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Hon Lau | 22 Aug 2014 18:59:00 GMT

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NIST has published draft guidelines (Technical Considerations for Vetting 3rd Party Mobile Applications (Special Publication 800-163)) to help guide organizations on how to check over third party mobile apps before they allow them for use in their environment. The document contains a wealth of information and advice on how organizations can approach the tricky problem of deciding whether certain mobile apps should be allowed or not. This report comes at a time when many organizations are struggling to get to grips with mobile device related security problems posed by the growth of BYOD and the challenge of increasing use of employer provisioned mobile devices. As the boundaries between business and personal use becomes...

Lionel Payet | 22 Aug 2014 10:17:15 GMT

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Contributor: Mark Anthony Balanza

As a successful business sector, the automobile industry is an attractive target for cybercrime. The automobile industry is composed of a multitude of businesses ranging from manufacturers and sellers to garages offering maintenance and repair. Earlier this month, we observed a spam campaign that targeted several small to medium sized companies within the automobile industry in Europe with Infostealer.Retgate (also known as Carbon Grabber).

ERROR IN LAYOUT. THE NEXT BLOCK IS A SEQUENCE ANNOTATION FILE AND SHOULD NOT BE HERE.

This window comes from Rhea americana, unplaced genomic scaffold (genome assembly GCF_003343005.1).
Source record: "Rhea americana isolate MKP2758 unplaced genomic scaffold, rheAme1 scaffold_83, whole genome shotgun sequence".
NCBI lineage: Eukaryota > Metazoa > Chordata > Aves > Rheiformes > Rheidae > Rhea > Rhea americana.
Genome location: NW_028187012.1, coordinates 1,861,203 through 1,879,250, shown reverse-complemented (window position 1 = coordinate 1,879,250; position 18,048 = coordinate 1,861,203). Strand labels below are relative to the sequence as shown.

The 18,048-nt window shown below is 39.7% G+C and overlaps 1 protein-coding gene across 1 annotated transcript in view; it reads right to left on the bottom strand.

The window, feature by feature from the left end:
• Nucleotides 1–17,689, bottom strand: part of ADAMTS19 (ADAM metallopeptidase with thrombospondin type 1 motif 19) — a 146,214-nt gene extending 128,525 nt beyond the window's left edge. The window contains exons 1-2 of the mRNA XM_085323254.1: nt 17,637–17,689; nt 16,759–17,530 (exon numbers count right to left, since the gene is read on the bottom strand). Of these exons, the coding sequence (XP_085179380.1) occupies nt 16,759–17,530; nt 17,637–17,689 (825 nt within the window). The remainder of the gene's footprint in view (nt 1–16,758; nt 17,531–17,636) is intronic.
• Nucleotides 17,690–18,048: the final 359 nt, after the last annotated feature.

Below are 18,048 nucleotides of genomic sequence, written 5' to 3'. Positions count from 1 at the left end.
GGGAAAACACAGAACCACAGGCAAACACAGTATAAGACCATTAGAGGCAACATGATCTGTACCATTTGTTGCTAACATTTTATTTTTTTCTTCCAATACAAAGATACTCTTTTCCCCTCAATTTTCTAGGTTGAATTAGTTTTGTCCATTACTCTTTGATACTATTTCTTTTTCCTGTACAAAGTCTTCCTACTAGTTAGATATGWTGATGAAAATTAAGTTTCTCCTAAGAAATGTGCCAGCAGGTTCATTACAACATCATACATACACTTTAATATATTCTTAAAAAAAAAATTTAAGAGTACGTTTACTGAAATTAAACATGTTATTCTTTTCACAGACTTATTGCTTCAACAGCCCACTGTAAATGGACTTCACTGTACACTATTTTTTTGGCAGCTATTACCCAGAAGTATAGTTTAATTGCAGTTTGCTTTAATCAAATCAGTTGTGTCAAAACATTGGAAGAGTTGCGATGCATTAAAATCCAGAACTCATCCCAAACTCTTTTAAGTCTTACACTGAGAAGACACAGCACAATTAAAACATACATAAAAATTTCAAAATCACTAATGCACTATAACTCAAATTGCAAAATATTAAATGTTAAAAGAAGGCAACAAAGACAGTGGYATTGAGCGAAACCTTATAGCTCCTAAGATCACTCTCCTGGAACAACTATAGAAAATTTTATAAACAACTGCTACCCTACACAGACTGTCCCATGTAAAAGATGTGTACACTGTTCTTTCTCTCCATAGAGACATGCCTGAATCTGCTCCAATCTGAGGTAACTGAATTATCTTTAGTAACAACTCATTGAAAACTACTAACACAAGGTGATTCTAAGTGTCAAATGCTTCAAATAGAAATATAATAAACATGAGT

The Carbon Grabber crimeware kit first appeared on underground forums earlier this year. Crimeware kits are not new and since the Zeus (Trojan.Zbot) malware’s notoriety,...

Avdhoot Patil | 19 Aug 2014 23:33:39 GMT

Phishers are known for capitalizing on current events and using them in their phishing campaigns. Celebrity scandals are popular and Symantec recently observed a phishing attack on the Facebook platform that claimed to have the sex tape of well-known Filipino television host and news anchor Paolo Bediones. Paolo Bediones became a hot topic last month when an adult video featuring a person resembling this TV host appeared online.

Symantec discovered a fake Facebook site behind a campaign that offered the "sex scandal" video of Paolo Bediones.

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Figure. Phishing site requests user login, then steals credentials

A message on the phishing site requests users to login to watch the full sex video. If users enter their Facebook login credentials, the phishing page...

Symantec Security Response | 15 Aug 2014 19:24:03 GMT

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News of the Ebola virus epidemic in West Africa has hit every news outlet around the globe, and cybercriminals are once again using the latest headlines to bait victims. Symantec has observed three malware operations and a phishing campaign using the Ebola virus as a social engineering theme.